Yesterday I mentioned I wasn’t successful in quitting smoking and had decided I wasn’t going to attempt it for the foreseeable future.
I have realised smoking doesn’t actually hinder me or stop my growth and so I would keep this addiction on the backburner for a while whilst I concentrated on being happy, especially now I have found a way to reduce the cost of this “filthy habit”.
I realise I may pay for that decision later, however if I do, I will just have to handle it.
My life has changed dramatically though since quitting the addiction that is drinking alcohol and I am conscious I wrote an entry previously leaving some realisations yet to be shared.
Now that I have quit for five months, I have had time to reflect on the effect it has had in my life and so I thought I would try and share my realisations on the subject.
More and more recently I have found myself in situations where I have thought how lucky I am to be free from this poison. This legal, socially accepted, if not pushed, poison.
The reason why I felt so lucky is because I know, now that I have decided never to touch a drop again, alcohol will never cloud my thoughts, feelings and perception ever again.
I know I am not free from being clouded, however, it will not be due to alcohol which, to me, is the best way to lose control, even if for a minute, and which can affect you the day following a heavy drinking night, where your body is still under the influence of its intake and your mind is somewhat still fuzzy and your thoughts not clear, or the rest of your life.
Since quitting, I have been forced to handle my emotions head on.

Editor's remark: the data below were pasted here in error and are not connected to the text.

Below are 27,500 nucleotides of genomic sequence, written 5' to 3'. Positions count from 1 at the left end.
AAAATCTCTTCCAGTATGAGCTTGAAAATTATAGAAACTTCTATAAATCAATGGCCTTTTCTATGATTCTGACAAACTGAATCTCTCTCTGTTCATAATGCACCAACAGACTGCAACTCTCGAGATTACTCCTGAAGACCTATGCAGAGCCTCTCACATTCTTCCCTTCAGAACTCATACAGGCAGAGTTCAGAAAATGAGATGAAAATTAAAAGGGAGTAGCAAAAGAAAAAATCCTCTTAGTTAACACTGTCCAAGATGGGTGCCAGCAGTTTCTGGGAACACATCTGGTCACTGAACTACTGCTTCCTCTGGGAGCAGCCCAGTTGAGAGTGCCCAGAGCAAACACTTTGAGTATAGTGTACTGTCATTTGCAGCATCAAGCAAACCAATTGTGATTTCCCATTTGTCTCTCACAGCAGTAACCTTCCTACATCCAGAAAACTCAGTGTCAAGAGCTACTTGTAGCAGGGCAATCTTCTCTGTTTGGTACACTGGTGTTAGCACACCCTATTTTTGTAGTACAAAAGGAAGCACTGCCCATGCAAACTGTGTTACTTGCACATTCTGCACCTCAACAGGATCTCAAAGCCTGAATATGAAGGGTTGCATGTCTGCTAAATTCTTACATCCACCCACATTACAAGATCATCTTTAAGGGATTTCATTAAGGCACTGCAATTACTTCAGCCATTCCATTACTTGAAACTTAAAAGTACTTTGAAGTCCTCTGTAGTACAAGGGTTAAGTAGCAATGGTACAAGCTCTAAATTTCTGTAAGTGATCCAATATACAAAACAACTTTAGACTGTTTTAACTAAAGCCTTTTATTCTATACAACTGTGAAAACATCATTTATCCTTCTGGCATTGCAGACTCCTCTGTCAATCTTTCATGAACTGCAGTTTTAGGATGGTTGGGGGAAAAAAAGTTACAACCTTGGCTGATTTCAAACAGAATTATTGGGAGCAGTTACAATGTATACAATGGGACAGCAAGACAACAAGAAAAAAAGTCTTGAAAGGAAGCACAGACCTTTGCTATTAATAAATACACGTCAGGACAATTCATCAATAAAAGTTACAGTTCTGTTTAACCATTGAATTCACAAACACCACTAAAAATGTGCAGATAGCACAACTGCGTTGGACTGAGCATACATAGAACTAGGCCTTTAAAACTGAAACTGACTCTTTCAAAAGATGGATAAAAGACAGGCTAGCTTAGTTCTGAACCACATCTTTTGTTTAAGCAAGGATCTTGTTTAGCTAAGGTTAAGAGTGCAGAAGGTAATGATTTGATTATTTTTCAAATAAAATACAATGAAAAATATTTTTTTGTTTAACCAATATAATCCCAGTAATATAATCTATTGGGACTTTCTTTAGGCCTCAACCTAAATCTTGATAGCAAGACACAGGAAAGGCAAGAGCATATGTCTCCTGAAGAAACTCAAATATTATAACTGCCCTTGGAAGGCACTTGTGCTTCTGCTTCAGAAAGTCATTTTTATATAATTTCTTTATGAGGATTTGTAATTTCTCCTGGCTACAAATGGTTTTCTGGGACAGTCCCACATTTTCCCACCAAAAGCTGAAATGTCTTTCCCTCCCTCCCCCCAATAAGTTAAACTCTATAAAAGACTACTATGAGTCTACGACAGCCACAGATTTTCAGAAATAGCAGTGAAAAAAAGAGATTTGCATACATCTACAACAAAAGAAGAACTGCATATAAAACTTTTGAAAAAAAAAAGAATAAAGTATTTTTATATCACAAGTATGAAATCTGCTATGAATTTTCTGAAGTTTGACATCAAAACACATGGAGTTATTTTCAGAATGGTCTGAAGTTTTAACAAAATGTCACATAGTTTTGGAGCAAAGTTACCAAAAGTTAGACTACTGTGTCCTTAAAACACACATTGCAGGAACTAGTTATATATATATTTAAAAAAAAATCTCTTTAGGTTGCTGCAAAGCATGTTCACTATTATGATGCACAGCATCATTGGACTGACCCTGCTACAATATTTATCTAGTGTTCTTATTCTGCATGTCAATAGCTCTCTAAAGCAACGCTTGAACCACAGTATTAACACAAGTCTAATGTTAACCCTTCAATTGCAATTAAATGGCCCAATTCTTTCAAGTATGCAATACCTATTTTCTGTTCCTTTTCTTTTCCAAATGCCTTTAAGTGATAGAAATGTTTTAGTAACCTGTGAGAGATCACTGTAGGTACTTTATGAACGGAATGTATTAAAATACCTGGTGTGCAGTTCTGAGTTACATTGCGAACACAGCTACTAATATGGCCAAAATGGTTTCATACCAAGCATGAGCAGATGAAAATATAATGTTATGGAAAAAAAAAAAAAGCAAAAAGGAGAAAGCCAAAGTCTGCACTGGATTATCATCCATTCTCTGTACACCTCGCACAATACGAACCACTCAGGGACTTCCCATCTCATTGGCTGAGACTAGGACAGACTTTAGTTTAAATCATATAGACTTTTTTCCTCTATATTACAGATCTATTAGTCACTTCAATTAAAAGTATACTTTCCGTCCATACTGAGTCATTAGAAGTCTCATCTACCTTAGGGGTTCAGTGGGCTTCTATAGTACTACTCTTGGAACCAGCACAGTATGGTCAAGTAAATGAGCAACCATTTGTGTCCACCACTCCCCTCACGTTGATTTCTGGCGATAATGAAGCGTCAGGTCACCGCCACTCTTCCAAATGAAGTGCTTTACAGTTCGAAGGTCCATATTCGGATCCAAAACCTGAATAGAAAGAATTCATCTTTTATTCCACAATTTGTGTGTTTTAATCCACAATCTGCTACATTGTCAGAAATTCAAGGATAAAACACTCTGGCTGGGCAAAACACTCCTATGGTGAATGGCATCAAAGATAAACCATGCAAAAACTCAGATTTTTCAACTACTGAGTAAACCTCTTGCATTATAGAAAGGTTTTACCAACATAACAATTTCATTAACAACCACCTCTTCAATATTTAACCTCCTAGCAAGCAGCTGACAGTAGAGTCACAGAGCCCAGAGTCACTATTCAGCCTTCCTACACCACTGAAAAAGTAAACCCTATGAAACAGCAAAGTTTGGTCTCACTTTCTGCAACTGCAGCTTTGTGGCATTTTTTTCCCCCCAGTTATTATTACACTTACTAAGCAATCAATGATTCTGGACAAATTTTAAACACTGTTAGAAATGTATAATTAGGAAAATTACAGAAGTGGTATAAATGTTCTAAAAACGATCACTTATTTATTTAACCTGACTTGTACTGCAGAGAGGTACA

No more hiding behind the veil of a fuzzy mind, inhibitions lifted by dutch courage intake.
No more feeling embarrassed about something I said or ashamed of my behaviour, putting it down to drinking too much as my excuse to be forgiven by others.
No more troubled thoughts going around and around in circle, being revisited time and time again and yet never addressed.
From now on, I am as much in control of who I am as I can be. My thoughts are purely conscious, everything I feel is as a direct result of my clear consciousness, no longer being escaped or hidden.
Every fear, anxiety, low point, excitement, happiness or love is felt and processed as I go along as I am no longer escaping myself with the “help” of this particular drug.
I can no longer have a drink to “relax” when I go home after a tough day at work.
I no longer blurt out unprocessed thoughts when I should be quiet instead.
I no longer wake up wondering how I came across the previous night.
I no longer numb the fear or the passion within.
I now listen fully to my emotions and try and understand them. “Am I feeling stressed at work? ok, how do I change that?”, “this person’s comment has made me defensive, why is it?”, “I feel anxious about this situation, what is making me feel this?”.
Facing emotions heads on is such a liberating feeling 🙂
Although I wasn’t an alcoholic, I have now realised how much I have used alcohol to numb my emotions and thoughts in the past 20 years.
I think this is a reason why we all drink: wanting to escape ourselves.
Turns out, my Self is actually a pretty cool person to get to know. And living with her is great fun 🙂 And since all I am is a standard basic human being, which we all are, I am sure you would find that too, about your Self, if you gave it a chance.
Saturday was my first outing as a non-drinker at a big social event, my best friend’s wedding.
The beauty of not drinking is you can drive yourself to such events – it is a priceless bonus as it means you are free – free to leave when you are ready. I have always made sure since starting this journey that I had an escape plan. If ever I am in a situation I am not feeling comfortable, I need to know I can just leave before I decide to attend. Being able to drive allows for this.
I wasn’t anxious to attend as I had it all planned -planning is a great way to crush anxiety I have found – and it was my best friend’s wedding, a day I was excited to attend. The party after not so much but I would leave whenever I was ready.